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Initially, it seemed a bit of a crazy idea. To go and remix an album we’d just made that wasn’t even out yet. But once we got into it we were like, "let’s fucking go for it"

Minsky-Sargeant

One could of course argue that crazy ideas are what’s needed in such crazy times but, in reality, what has been produced is less of a chaotic and scatterbrain idea and more a coherent artistic statement in line with the band’s perpetual forward momentum.

 

Minsky-Sargeant teamed up with the Working Men’s Club’s producer Ross Orton – under the moniker ‘Minsky Rock’ – and the pair worked remotely to create the unique reimagining. “Ross has a studio in Sheffield and I have a bit of one at home. So I would play a synth part and then send him the file over and he’d put it into his computer and then bring it up on a shared screen. I could see his interface and we’d mix it like that. It was like being in the same room.”

The result is a “reinterpretation rather than a remix” says Minsky-Sargeant. Over its seamlessly flowing duration, as it unfurls in hypnotic and infectious grooves – teasing snippets of songs as they weave in and out – the mix plays out like a classic 12” extended mix. Albeit one that takes on different forms and explores new terrain altogether. “It takes a number of parts of the album but different versions [and edits] of the songs,” he says. “I’ve played new parts on more or less everything. Some tracks I’ve taken out the guitar parts and re-done them with synths or replaced bass lines with synths.”

 

There’s something of a northern lineage that can be traced here too, in that the 12” band remixes were something of a mainstay of Manchester bands like New Order and A Certain Ratio, and in a similar spirit, WMC are a new young band pushing, and crossing, the boundaries of where guitar and electronic music can interlink and overlap. “It’s free-flowing and electronic, rather than sounding like a band,” Minsky-Sargeant says of the mix. “It gives an insight into what the record is like, as well as the future of the band, but it’s also something totally exclusive. It’s very much its own thing.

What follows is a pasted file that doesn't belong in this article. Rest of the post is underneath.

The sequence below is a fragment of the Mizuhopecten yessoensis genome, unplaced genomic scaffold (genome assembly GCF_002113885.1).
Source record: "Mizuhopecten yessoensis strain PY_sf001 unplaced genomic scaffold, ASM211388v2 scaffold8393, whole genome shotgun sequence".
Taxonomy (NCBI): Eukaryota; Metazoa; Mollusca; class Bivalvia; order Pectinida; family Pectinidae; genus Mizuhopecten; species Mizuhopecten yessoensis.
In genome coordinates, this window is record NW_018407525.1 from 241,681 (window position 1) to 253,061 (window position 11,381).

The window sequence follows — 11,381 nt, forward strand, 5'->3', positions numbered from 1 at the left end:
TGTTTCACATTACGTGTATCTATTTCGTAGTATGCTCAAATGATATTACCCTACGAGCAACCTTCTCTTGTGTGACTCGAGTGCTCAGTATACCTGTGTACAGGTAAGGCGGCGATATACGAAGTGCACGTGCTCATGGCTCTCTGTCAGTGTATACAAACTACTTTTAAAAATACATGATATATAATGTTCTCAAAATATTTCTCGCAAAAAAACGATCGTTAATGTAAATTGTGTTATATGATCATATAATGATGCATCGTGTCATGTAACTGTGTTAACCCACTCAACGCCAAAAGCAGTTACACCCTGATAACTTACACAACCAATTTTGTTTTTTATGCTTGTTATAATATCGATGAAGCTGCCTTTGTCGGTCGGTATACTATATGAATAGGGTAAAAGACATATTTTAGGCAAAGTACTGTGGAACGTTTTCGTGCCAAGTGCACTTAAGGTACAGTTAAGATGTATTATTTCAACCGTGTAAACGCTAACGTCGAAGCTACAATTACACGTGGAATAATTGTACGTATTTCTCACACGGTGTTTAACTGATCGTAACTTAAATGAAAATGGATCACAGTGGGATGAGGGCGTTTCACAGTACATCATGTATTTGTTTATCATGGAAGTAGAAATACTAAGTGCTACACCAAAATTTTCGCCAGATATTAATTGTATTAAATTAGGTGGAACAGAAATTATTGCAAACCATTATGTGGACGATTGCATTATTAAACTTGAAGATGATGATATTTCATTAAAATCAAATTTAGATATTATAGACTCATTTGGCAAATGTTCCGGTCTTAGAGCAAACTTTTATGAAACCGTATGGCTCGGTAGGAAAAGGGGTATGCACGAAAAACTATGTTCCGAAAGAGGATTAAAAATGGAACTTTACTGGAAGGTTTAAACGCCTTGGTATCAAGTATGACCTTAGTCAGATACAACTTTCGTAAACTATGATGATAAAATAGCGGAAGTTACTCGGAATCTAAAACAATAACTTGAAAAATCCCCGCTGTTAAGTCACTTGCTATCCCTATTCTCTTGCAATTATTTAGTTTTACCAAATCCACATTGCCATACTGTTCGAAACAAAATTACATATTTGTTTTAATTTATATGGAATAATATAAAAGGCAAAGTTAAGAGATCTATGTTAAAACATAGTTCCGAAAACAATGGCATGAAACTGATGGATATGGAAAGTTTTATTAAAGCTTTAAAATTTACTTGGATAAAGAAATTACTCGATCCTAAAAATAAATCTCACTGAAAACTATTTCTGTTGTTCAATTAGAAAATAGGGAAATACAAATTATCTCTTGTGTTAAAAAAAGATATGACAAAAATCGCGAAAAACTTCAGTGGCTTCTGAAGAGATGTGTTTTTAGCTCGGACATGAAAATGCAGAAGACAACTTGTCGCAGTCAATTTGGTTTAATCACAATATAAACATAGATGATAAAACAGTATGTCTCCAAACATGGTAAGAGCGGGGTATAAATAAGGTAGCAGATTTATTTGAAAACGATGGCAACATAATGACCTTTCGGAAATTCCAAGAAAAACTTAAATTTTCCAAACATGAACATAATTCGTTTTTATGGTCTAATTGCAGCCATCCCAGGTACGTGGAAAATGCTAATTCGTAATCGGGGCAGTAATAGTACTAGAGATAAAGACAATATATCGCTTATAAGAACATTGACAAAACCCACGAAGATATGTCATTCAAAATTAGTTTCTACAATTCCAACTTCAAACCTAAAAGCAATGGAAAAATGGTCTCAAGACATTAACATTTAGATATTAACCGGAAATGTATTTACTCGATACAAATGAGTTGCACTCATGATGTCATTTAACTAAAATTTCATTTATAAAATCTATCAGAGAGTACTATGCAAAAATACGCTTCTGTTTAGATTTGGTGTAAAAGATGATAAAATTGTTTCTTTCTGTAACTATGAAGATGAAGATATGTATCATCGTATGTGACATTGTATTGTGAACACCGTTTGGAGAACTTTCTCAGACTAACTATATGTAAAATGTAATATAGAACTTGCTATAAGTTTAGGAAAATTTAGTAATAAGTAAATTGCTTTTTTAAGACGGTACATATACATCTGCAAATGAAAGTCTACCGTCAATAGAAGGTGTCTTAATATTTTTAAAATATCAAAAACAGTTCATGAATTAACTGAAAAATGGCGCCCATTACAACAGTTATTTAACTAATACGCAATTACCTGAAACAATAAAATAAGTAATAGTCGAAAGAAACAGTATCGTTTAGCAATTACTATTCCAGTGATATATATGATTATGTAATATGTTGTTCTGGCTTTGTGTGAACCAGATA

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And here’s what producer Ross said about the Megamix:

 

‘With the prospect of lockdown looming I was at the studio gates locking up to say goodbye to making music for who knew how long. I didn’t want to face up to life without tunes so grabbing what I could I headed home with my studio survival pack in hand roughly taking the shape of a bunch of old synths a vocoder and a headful of beats. Shortly after setting up my desert island studio in my front room, the phone rang! A message from the Gods of music blasted down the phone. Ross my son, the voice said, yes I said trembling with excitement. You will go forth and create a masterpiece and this masterpiece will be called “MEGAMIX” You will make good with your time during this lockdown, now go forth and make some slamming beats the voice boomed! So with that, I began delving into the original WMC studio tracks looking for inspiration. I realised that this needed to be a 2 man job so I zoomed Syd and said we should do this together. The following week consisted of lots of zoom sessions. Beats and basslines getting thrown across the web from Sheffield to Todmorden and back again. 

 

Hallelujah Minsky Rock was born! 

 

Give thanks and praise for the “MEGAMIX” 

 

Amen.’

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